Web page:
Nobody Wants to Read Your Sh*t, by Steven Pressfield

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Like last 2017, this year is dedicated to writing (and one of these years, hopefully, something will actually come of it). I'd heard this book mentioned several times by artists of various sorts so I thought it as good a place as any to help start off the year. 

It wasn't amazing, but it didn't disappoint - I'd give it a solid B, perhaps a B+. 

Here are some of highlights:

It isn’t that people are mean or cruel. They’re just busy . . . so, streamline your message. Focus it and pare it down to its simplest, clearest, easiest-to-understand form . . . because The reader denotes his time and attention, which are supremely valuable commodities. In return, you the writer must give him something worthy of his gift to you (pg 5).

If there was nothing else in the book, this is a hook I can hang my hat on: people are busy - or, as Derrick Jenson says, they could be having sex, so my writing better be worth their time. It better be better than having sex. 

“Let my countrymen discover, by their suffering without me fighting as their champion, how by far the greatest of them I am” (pg 23) – quoting Agamemnon, the Anti-hero.

The solution is embedded in the problem. If your job is to find the solution, the first step is to define the problem (pg 32).

Every piece of work operates from a thesis statement: Walter White in Breaking Bad says, “Change. Chemistry is the study of change. Elements combine and change into compounds. That’s all of life, right? Solution, dissolution. Growth. Decay. Transformation. It’s fascinating really.” This is Vince Gilligan’s statement of the theme (pg 35).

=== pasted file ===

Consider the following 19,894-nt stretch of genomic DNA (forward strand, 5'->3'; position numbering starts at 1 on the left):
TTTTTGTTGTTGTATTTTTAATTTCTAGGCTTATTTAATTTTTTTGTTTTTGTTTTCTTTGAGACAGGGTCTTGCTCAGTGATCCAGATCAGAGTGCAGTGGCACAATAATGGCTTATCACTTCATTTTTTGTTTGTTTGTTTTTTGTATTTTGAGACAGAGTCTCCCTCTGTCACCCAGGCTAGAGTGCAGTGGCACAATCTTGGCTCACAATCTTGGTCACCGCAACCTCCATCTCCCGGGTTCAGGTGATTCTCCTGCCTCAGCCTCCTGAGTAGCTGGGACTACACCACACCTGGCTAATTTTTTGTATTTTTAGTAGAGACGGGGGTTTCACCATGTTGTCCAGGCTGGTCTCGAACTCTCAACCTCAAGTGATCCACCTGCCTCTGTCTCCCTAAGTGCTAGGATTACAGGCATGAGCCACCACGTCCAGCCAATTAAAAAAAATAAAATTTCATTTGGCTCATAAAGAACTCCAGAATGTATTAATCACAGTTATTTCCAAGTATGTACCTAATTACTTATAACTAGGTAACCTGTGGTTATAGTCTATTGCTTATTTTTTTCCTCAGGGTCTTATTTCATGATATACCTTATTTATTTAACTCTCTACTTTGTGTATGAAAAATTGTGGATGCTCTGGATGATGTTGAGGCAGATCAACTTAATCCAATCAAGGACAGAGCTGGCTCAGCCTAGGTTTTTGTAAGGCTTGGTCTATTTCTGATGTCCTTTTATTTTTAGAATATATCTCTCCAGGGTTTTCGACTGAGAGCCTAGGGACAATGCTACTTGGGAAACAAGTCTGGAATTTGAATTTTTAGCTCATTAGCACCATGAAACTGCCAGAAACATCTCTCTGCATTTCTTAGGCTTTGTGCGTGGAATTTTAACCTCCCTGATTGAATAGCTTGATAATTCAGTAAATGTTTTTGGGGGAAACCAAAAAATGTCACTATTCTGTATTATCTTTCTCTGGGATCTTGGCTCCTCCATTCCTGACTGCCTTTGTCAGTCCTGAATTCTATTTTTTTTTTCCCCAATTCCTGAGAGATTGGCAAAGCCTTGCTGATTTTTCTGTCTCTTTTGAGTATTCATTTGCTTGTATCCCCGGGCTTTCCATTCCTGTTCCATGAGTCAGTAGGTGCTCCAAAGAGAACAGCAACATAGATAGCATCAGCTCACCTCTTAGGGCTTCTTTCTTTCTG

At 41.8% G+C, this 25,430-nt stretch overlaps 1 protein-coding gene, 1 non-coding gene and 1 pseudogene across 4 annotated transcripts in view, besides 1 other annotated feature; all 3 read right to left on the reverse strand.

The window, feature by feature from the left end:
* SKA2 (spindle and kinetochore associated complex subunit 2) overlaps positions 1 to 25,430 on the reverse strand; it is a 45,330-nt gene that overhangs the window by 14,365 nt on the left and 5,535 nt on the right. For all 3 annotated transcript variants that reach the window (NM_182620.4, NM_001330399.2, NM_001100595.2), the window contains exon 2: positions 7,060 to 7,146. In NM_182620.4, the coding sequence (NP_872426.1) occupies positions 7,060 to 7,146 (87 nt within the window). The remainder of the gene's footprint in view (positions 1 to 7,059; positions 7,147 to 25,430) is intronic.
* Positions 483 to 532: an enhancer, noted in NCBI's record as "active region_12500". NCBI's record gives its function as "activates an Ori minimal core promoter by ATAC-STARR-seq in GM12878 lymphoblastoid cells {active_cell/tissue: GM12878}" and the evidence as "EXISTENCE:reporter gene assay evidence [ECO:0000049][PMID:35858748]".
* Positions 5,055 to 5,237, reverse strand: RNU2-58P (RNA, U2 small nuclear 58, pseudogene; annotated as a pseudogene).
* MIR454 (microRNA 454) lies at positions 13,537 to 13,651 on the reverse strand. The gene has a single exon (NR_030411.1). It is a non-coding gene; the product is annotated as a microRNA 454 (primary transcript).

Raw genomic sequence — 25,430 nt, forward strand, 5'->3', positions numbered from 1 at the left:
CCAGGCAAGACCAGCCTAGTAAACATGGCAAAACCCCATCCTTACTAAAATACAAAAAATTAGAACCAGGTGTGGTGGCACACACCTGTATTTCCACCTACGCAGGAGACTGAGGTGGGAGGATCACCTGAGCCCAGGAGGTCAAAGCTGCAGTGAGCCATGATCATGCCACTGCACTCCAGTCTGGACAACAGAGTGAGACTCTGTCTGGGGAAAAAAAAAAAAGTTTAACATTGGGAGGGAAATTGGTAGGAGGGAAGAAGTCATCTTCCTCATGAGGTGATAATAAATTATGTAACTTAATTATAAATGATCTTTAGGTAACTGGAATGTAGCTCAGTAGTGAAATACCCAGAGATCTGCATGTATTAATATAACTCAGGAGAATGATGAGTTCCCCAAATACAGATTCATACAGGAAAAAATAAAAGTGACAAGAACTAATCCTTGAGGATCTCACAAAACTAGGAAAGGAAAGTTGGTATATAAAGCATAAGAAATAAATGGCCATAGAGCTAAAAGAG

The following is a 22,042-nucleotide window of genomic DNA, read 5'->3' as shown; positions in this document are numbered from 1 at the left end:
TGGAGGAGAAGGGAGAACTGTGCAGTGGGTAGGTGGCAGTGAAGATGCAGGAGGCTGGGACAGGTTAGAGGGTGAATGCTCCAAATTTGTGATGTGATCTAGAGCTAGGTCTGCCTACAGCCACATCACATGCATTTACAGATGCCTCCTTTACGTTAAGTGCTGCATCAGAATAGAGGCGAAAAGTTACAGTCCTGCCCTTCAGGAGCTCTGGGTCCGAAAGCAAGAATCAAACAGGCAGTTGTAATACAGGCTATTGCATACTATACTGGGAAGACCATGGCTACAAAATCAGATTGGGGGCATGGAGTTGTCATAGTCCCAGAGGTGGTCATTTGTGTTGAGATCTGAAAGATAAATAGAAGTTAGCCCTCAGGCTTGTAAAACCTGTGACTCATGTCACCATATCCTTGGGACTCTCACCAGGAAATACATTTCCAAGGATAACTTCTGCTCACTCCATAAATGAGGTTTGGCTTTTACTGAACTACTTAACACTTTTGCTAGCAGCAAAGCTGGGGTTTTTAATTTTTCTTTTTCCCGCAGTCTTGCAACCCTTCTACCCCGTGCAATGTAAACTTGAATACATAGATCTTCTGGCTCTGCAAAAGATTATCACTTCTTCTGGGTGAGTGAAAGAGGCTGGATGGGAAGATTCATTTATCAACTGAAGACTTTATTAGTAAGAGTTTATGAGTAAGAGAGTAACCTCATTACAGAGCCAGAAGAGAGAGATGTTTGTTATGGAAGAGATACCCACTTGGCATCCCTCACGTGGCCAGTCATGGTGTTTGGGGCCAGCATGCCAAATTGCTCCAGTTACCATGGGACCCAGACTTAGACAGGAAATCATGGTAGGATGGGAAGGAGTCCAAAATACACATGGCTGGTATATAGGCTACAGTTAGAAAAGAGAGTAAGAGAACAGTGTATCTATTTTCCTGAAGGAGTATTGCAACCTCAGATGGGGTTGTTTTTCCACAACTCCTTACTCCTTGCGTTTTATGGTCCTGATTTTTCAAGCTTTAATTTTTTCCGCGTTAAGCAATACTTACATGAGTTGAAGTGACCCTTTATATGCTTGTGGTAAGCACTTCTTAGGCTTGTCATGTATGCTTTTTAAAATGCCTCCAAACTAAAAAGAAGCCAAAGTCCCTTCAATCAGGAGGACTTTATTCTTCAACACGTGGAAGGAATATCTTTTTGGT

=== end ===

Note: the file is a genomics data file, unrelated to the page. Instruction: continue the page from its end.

The two quotes above are gold and can/should be applied to anything, even teaching. A classroom, a novel, a movie, a TV show, even raising children or running a church should be guided be a central, clearly defined and easily applied, thesis statement. 

Because when life gets hard, when the ship rocks, or when no one knows what to do, it is the guiding and unfaltering force. So it better be a good one.

A real writer (or artist or entrepreneur) has something to give. She has lived enough and suffered enough and thought deeply enough about her experience to be able to process it into something that is of value to others, even if only as entertainment.

It's okay to seek success, as long as the purpose is greater than ourselves; if it is to serve the greater community. It's all about our motives

How to Create a {Classroom}: ask the questions (modified):

1.     What’s the theme?

2.     What’s the climax?

3.     Who’s the hero?

4.     The Villain?

5.     What are the stakes?

6.     What’s the purpose?

The American dream – you can be anything you want to be if you’re willing to work for it . . . and the American nightmare – what if we try and fail? (pg 90).

Your job as a writer is to give your hero the deepest, darkest, most hellacious All is Lost Moment possible – and then find a way out for her (pg 104) because The All is Lost Moment is followed almost immediately by a breakthrough insight or epiphany, an awakening for the hero, an “Aha!” moment (pg 105).

Write your nonfiction book as if it were a novel . . . give it an Act One, an Act Two, and Act Three. Make it cohere around a theme (pg 123).

The hardest and maybe the best way to establish authority is through the quality and integrity of the voice itself (pg 165).

The War of Art Structure:

Hook – “resistance,” the invisible negative force of self-sabotage that all writers (and creative people in all fields) face.